Ebony Rogers had to tell her six children that Christmas had been canceled this year.
She didn’t know how else to explain why they would receive few gifts and celebrate the holidays in their home after being forced out of 1917 Regina Street last week.
Rogers and his six children – three biological and three adopted after his sister went to jail – have lived with little to no heating for a year. They had to use heaters or the oven to avoid the cold. But those are fire hazards and the main reason city officials recently put a sign on its front door, declaring the rental uninhabitable.
Rogers discovered that there was no gas line to the house after moving in in January, and although UGI installed one, it made little difference. For the radiators to dissipate heat, Rogers said she needs to set the thermostat to 86 degrees. However, this does not provide much comfort in the middle of winter.
There were other major issues as well.
A year’s worth of rain seeped through leaks in the roof, damaging the electricity and causing overhead lighting in the first-floor dining room – where Rogers’ 9-year-old son does his homework – to go to the fritz. Rogers has to hammer the wall to get even a flicker of power.
Months of leaks caused her kitchen floor to collapse just before Thanksgiving. They cooked a holiday meal at home, but since then dirty water from the toilet has dripped from the second floor bathroom into the kitchen. The family were forced to use every towel and even the sheets to soak up the water leaks on all three floors.
A plastic cup, rocks, and bundles of clothes plug the holes in the floor and walls so squirrels and rodents don’t squirm inside. But the family can still hear noises in the walls at night.
Rogers said she regularly had to manually reset her basement boiler. A few months ago, an entrepreneur also discovered a huge squirrel nest inside the machine.
Over the months, he did all she could this year to try to get the leasing agent to sort out the serious issues. She never met the owner. Instead, she signed her lease online and got her key in a safe that stays attached to her front door.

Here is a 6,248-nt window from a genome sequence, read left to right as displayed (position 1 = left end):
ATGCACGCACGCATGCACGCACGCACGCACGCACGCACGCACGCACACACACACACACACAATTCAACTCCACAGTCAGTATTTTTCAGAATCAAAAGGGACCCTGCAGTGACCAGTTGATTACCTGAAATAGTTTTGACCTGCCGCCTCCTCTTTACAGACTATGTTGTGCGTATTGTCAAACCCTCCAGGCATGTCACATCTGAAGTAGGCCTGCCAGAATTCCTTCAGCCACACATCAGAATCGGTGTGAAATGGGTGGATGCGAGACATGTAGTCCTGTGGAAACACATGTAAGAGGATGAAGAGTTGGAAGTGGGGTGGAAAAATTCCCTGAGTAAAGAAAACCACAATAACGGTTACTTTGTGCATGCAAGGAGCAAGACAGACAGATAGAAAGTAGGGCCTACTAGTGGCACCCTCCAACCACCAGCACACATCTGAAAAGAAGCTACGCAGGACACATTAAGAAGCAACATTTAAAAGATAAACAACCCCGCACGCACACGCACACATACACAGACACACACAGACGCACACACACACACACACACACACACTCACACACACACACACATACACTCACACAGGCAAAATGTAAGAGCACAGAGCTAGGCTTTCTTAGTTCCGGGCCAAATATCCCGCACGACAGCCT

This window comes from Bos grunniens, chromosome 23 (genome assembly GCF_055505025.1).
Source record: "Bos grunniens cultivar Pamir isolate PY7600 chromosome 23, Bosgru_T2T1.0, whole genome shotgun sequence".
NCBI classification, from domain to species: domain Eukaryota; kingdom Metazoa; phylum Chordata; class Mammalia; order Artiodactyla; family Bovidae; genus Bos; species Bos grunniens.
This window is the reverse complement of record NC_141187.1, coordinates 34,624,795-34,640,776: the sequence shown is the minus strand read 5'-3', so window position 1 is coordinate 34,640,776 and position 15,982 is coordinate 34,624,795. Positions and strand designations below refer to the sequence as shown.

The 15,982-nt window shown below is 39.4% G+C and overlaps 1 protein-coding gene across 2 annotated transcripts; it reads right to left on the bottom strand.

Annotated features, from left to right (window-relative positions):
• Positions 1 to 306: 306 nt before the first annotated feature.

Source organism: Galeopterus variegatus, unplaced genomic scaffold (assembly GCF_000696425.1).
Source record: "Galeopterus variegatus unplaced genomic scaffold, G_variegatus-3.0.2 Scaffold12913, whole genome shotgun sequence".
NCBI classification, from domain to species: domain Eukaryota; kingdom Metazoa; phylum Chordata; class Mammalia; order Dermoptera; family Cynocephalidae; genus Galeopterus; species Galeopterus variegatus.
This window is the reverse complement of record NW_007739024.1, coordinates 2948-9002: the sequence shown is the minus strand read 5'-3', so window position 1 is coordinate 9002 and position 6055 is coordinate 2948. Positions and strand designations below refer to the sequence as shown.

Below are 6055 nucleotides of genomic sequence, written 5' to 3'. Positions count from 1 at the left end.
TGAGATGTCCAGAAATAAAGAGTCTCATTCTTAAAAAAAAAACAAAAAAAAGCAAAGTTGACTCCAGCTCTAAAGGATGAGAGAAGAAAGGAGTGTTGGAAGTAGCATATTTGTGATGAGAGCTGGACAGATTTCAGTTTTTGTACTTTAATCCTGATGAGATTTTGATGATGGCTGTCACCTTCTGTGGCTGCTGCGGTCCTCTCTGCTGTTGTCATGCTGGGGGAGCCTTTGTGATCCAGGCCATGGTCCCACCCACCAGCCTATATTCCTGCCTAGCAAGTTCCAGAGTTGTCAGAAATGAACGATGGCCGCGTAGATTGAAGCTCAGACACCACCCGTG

When she couldn’t reach the rental agent this month, she contacted the city’s code office for help.
They were unable to reach the owner, who lists his address as a PO Box in New York and has an alternate address in Georgia. Code officials then reluctantly stuck an “uninhabitable” poster on his front door, giving him 15 days to move out.
“We had no choice but to put up given the concern for the safety of tenants and the creation of a liability issue for the city in the event of misfortune,” said Code Administrator Dave Patton. “This kind of situation is one of the most difficult we face. The possible relocation of occupants is an issue we take very seriously. “
After being ordered to move out, Rogers was unsure of what to do, so she asked for help on Facebook. She used to help others. In fact, she was collecting gifts to give to Toys for Tots when she was forced to leave her home. So some friends started an online fundraiser to raise $ 5,000 to help him.
A Harrisburg-based social services organization focused on addressing homelessness and poverty has put her family in a hotel as Rogers struggles to find a place to move all of their belongings.
With all these troubled days before Christmas, Rogers isn’t sure what kind of celebration she can have with her children, ages 16, 15, 15, 14, 14 and 9 as her money must be used for theirs. find a new place to live. . The application fee alone could cost her as much as $ 300 to $ 400, depending on how many homes she needs to apply for before finding the right match.
The family can stay in their hotel for about 30 days, Rogers said. But she fears losing her day job at Clark Resources, a Harrisburg telephone service company, because she needs the light of day to find a place to live.
Rogers has a second job several nights a week at the Downtown Daily Bread, a Harrisburg homeless shelter, and also runs a children’s art studio across from the Regina Street house. She stored additional supplies in the home’s basement during her tenure, but many were destroyed or damaged by the water leaks, Rogers said.
Her children’s business was regularly booked for city events, but is temporarily closed due to the Rogers housing crisis. She said she had to turn down an annual request from the mayor’s office to organize the city’s New Year’s celebration.
Rogers considered asking for food stamps to temporarily ease some of the financial burden, but said she was told she had to be unemployed to qualify.
On top of all this, Rogers’ car was wrecked over the summer while parked outside his house.
Rogers, 34, had been renting the three-story, five-bedroom home since January after finding an ad on the real estate website, Zillow. She was amazed by its open space, number of bedrooms, and reasonable monthly rent of $ 950.